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Scottish philosopher Thomas Brown held the chair of moral philosophy at the University of Edinburgh. He was distinguished for his work in the philosophy of mind and causation, and was a founder member of the Edinburgh Review. At the beginning of the nineteenth century, controversy arose over John Leslie being appointed to the chair of mathematics at the university. City ministers opposed him because he defended Hume's view of causation, which was seen as being incompatible with the existence of God. In 1805 Brown wrote a pamphlet, Observations on the Nature and Tendency of the Doctrine of Mr. Hume Concerning the Relation of Cause and Effect, which among other things aimed to show that Hume's theory was compatible with belief in God. This book, first published in 1818, is the third edition of that original pamphlet, which grew to become a thorough examination of the philosophy of causation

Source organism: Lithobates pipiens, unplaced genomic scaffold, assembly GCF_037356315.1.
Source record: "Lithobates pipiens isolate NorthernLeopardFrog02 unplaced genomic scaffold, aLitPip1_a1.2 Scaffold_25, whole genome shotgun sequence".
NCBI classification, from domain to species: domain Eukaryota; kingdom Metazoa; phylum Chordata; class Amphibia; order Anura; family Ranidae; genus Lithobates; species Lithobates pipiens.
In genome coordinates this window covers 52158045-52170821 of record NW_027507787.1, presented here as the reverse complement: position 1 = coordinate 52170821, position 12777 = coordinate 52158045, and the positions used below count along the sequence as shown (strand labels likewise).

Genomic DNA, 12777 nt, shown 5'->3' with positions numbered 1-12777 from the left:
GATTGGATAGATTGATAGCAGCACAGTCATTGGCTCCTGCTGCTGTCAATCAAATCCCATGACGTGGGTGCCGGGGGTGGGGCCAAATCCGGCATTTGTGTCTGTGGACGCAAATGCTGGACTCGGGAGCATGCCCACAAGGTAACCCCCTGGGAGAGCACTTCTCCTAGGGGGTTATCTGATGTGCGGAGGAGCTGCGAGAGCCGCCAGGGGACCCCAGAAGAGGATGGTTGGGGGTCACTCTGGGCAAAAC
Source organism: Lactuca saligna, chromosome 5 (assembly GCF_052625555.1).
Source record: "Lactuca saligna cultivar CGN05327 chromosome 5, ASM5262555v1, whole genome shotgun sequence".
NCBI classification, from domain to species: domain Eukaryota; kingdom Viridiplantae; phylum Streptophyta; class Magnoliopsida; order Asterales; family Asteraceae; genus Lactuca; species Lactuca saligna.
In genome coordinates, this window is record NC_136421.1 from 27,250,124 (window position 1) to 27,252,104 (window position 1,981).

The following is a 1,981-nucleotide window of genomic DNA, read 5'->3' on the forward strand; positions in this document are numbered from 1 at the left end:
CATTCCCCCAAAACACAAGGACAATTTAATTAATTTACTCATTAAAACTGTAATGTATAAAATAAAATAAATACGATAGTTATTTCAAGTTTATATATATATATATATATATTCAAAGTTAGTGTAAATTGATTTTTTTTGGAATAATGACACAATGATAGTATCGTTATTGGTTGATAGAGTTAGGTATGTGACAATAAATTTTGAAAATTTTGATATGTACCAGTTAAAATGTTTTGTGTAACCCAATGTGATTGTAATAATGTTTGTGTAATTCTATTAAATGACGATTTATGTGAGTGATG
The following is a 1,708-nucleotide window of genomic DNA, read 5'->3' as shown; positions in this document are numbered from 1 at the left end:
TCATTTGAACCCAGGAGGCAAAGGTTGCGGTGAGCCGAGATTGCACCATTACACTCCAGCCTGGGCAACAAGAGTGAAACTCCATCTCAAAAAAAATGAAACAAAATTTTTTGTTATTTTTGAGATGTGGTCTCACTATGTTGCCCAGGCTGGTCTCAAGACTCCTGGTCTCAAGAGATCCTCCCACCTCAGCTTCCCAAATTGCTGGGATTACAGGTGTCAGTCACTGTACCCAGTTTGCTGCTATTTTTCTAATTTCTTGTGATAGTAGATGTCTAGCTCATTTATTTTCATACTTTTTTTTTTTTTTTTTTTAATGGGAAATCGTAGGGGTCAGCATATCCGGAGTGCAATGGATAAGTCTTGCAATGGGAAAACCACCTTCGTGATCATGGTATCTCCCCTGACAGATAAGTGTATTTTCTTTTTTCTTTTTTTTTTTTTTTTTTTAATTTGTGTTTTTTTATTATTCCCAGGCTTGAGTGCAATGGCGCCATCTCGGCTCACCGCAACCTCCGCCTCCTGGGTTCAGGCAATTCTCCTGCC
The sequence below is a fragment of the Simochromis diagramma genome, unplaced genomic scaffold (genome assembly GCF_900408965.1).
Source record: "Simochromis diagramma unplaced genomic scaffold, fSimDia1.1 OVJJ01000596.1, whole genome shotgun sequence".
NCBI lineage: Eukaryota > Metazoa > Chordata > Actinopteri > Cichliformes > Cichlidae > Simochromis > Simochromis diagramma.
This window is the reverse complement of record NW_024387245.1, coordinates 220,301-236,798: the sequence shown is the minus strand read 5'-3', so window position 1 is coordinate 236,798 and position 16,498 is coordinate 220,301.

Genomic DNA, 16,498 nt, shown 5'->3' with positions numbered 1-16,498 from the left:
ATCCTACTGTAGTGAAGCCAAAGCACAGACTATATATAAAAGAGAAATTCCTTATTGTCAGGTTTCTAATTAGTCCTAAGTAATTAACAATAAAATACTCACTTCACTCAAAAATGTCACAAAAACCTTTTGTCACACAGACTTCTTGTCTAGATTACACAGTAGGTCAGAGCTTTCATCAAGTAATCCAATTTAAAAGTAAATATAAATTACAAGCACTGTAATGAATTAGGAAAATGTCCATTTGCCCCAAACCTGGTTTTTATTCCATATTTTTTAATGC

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|Call number||BD591.B8 1977|
|ISBN(s)||1163918636 1177488507 1142262278 1112476121 1164433601 0820113018 9781108040792|
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Citations of this work BETA
Gregory Good (1987). John Herschel's Optical Researches and the Development of His Ideas on Method and Causality. Studies in History and Philosophy of Science Part A 18 (1):1-41.
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